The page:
5. Trine Palludan, Lea Richter Vogelius, Josefine Boel Rasmussen, Lærke Ilsø Nørgaard and Joan Vestergaard Hansen, DEN, 16, 9 000 USD.
6. Stephanie Roble, Maggie Shea, Aimee Famularo, Elizabeth Shaw and Janel Zarkowsky, USA, 14, 8 000 USD.
7. Pauline Courtois, Maelenn Lemaître, Bérénice Delpuech, Sophonie Affagard and Juliette Le Friec, FRA, 12, 7 000 USD.
8. Caroline Sylvan, Malin Holmberg, Anna Norlander, Frida Langenius and My Karlsten Sfiris, SWE, 10, 6 000 USD.
9. Renée Groeneveld, Annemieke Bes, Lobke Berkhout, Claire Blom and Marcelien de Koning, NED, 8, 5 000 USD.
10. Diana Kissane, Jane Butler, Clara Hynes, Tara Flood and Jennifer Andreasson, IRL, 7, 4 000 USD.
11. Milly Bennett, Alice Tarnawski, Rosie Lee, Stephanie Doyle, Carrington Brady and Tara Blanc-Ramos, AUS, 6, 2 000 USD.
12. Gyeong Jin Lee, Ji A Kim, Min Ju Kim, Da Eun Yang and Da Som Park, KOR, 5, 2 000 USD.

Results in the final:
Katie Spithill, AUS – Lucy Macgregor, GBR, 3 – 2

Results in the petite final:
Anna Östling, SWE – Claire Leroy, FRA, 0 – 2

Semi final results:
Katie Spithill, AUS – Claire Leroy, FRA, 3 – 1
Anna Östling, SWE – Lucy Macgregor, GBR, 0 – 3

Australia had two teams lead by Skippers from Pittwater's Royal Prince Alfred Yacht Club:

Team Tiger Racing
Skipper - Milly Bennett  
2016 Team: Milly Bennett – skipper, Alice Tarnawski – main/tactic, Rosie Lee – trimmer, Stephanie Doyle – trimmer, Carrington Brady – pit, Tara Blanc-Ramos – bow

22 years old student Milly Bennett has been sailing out of the Royal Prince Alfred Yacht Club in Sydney since she was eight. She excelled in dinghy sailing attending an Optimist World Championship aged 13, then placed 9th in the 2011 Laser 4.7 Worlds and 4th in the Laser Radial Youth Worlds the following year. In 2012 Milly took on a new challenge in her yacht club’s Youth Development program in match racing. After two years as runner-up, she’s now the defending Australian Champion. Busan is her first 2016 WIM Series event.

Team Leagues Racing
Skipper - Katie Spithill – AUS  
2016 Team: Katie Spithill – skipper, Alessandra Angelini – main/tactic, Jessica Eastwell – trimmer, Kate Lathouras – trim/pit, Stacey Jackson – bow
2014/2015 Team: Katie Spithill – skipper, Alessandra Angelini – main/tactic, Jessica Eastwell – trimmer, Kate Lathouras – trim/pit, Aimee Famularo – trim/pit, Stacey Jackson – bow

Raised in a real sailing family in Pittwater near Sydney in Australia, in a home only to be reached by boat, it’s no wonder that 34 years old Katie Spithill has a number of National Championship titles in various classes. Sometimes she goes F 18-sailing with her husband, or in her foiling Moth, but her most fun sailing experience was with brother James in the back of an AC 45. Katie has won several ISAF Grade 1-events, and has a number of runner-up scores in Busan. Earlier in 2016 she ran a marathon to keep fit.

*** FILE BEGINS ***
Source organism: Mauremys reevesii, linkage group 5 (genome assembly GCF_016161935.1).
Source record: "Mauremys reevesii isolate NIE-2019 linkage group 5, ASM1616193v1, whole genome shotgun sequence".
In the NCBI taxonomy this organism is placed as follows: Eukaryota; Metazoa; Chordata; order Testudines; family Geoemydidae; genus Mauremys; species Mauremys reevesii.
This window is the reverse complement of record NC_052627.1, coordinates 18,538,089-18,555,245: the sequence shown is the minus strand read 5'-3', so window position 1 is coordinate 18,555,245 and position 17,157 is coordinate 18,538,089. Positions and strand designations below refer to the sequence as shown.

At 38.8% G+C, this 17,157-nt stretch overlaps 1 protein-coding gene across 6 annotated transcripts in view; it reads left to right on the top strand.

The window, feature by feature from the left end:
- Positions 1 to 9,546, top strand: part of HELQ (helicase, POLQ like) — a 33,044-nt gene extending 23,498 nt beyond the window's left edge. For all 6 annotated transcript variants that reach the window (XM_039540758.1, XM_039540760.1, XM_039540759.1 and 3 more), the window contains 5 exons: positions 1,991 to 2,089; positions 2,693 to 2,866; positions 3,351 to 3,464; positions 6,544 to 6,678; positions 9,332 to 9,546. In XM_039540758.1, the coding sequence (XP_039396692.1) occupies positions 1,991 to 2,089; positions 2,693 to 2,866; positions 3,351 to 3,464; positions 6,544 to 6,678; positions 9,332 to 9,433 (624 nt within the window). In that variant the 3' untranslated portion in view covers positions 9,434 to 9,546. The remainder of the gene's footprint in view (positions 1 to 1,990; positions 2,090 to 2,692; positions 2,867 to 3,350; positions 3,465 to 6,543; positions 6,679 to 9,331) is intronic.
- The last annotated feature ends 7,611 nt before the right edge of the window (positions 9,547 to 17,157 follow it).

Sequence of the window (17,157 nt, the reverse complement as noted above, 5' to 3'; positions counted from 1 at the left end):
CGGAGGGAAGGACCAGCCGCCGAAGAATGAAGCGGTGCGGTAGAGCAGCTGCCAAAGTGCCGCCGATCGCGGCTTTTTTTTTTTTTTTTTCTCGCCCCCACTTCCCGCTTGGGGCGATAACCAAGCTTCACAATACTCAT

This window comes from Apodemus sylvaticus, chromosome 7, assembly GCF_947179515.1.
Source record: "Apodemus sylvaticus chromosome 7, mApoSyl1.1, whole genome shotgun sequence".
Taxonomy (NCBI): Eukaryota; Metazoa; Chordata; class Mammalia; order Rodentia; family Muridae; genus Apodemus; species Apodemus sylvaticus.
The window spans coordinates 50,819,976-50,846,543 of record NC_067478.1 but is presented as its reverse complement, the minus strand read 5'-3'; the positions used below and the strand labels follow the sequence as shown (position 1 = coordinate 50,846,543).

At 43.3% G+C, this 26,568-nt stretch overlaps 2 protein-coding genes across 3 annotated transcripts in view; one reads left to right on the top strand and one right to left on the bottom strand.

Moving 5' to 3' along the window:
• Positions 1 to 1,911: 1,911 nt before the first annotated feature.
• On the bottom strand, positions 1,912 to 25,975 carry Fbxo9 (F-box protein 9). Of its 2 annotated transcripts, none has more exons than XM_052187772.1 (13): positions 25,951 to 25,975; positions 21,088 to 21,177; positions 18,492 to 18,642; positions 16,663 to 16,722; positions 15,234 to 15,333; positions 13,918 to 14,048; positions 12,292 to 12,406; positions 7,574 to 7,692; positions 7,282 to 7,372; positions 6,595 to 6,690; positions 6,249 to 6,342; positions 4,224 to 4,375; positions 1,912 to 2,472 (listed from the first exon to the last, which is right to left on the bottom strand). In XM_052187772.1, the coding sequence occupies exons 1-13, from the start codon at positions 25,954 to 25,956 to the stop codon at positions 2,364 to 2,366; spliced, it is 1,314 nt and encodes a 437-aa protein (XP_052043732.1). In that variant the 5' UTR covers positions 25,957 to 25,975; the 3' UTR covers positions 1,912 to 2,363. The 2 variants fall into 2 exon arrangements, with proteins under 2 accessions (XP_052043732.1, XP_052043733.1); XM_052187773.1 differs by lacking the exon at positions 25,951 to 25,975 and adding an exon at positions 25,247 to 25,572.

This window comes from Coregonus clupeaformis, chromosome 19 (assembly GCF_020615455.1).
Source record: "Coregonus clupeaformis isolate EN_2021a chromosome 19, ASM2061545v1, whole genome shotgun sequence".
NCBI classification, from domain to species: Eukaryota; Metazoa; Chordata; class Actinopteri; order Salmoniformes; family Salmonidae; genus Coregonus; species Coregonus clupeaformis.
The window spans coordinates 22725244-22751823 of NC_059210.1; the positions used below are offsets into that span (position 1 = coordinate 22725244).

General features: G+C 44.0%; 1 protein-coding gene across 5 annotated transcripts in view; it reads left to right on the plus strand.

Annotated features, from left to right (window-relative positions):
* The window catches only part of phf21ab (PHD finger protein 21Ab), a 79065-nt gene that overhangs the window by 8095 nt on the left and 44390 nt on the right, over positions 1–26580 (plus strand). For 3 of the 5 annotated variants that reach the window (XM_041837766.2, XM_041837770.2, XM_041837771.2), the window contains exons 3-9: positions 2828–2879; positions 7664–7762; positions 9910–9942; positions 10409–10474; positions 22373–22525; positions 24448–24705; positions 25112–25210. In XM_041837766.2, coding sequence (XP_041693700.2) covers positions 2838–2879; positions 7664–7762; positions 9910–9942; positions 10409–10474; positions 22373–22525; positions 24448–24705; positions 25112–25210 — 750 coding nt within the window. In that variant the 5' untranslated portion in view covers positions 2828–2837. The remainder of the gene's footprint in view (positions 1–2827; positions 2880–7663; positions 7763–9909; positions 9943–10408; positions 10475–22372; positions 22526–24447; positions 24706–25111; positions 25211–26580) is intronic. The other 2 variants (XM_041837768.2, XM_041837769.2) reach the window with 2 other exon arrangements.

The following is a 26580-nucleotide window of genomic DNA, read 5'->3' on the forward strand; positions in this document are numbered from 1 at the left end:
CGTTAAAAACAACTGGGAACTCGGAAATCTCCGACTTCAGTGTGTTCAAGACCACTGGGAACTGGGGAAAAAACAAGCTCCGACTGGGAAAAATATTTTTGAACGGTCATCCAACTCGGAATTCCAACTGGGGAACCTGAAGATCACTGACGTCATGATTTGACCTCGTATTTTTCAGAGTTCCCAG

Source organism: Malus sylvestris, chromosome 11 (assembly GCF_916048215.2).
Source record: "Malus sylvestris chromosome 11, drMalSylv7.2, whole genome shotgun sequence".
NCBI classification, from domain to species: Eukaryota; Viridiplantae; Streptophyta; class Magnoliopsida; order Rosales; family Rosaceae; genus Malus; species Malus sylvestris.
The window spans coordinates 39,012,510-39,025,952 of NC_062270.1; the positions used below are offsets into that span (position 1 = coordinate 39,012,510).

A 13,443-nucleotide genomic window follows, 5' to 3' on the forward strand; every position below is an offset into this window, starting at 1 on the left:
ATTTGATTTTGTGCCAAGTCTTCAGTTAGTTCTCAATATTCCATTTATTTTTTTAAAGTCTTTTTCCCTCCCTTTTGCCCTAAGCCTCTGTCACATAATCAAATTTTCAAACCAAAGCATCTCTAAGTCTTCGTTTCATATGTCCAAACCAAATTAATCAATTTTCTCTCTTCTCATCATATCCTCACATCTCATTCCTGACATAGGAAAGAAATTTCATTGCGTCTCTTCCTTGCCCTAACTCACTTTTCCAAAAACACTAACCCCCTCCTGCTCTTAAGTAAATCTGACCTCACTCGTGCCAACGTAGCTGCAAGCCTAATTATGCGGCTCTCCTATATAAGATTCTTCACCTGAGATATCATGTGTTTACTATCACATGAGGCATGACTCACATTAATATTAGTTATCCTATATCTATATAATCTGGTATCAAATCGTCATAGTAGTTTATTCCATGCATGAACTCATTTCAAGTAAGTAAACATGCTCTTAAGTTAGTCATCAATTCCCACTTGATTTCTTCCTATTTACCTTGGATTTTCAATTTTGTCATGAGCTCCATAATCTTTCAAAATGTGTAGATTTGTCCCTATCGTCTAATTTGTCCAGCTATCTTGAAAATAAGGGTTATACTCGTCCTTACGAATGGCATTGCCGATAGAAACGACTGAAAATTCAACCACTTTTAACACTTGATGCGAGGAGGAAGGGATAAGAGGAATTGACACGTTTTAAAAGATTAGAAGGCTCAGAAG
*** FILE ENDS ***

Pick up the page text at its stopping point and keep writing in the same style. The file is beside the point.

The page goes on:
61 sailors in 12 crews from 9 countries to raced
The 9th edition of the Busan Cup Women’s International Match Race began on Tuesday with the round-robin, to be raced on the same waters just outside Haeundae Beach, as was successfully used for the 1988 Olympic regatta:
“Since its inception in 2008, the Busan Cup has become a jewel on the international calendar for women’s match racing. Each year it showcases Busan’s ability to host world-class sailing events, and shines a spotlight on the tremendous excitement of championship level women’s match racing” says WIM Series Manager Liz Baylis.

The high level competition of the Women’s International Match Racing Series (WIM Series) – the only professional sailing series for women – attracts the world’s best women sailors. At every event Olympians, National Champions, World Champions and Volvo Ocean Race veterans fiercely compete alongside rising young stars for gold and glory.

Find out more at: http://www.wimseries.com/

Leroy, Macgregor, Östling & Spithill to semis

– and Östling secured early 2016 WIM Series title
October 28, 2016
It was cold, rainy, wet and not very windy, but yet an eventful and really exciting Friday on the waters just outside Haeundae Beach in Busan, Korea. Claire Leroy (FRA), Lucy Macgregor (GBR), Anna Östling (SWE) and Katie Spithill (AUS) went through to the semis. And Östling secured her 2016 WIM Series title:

“We’ve wanted to win the WIM Series for so many years, and finally we made it. I’m so proud of my team,” the Swedish skipper cheers.
Early Friday morning French round-robin winner Claire Leroy surprised most people at the Busan Cup Women’s International Match Race, as she chose compatriot Pauline Courtois to be her quarterfinal opponent. Swedish skipper Caroline Sylvan, who finished the round-robin on 8th place, would perhaps have been a more natural choice:

“We chose between Pauline and Caroline. I haven’t raced either of them very much, but I think Caroline has more experience in bigger boats, as here in Korea, so that’s why we picked Pauline for our quarterfinal,” she explains.

Obviously Leroy’s move was right, since she defeated Courtois in two straight matches, for a slot in Saturday’s semi final:

“The matches were close, but maybe a little bit like a lottery. Weak winds, occasional puffs and a lot of big wind shifts made it very hard today,” says Leroy.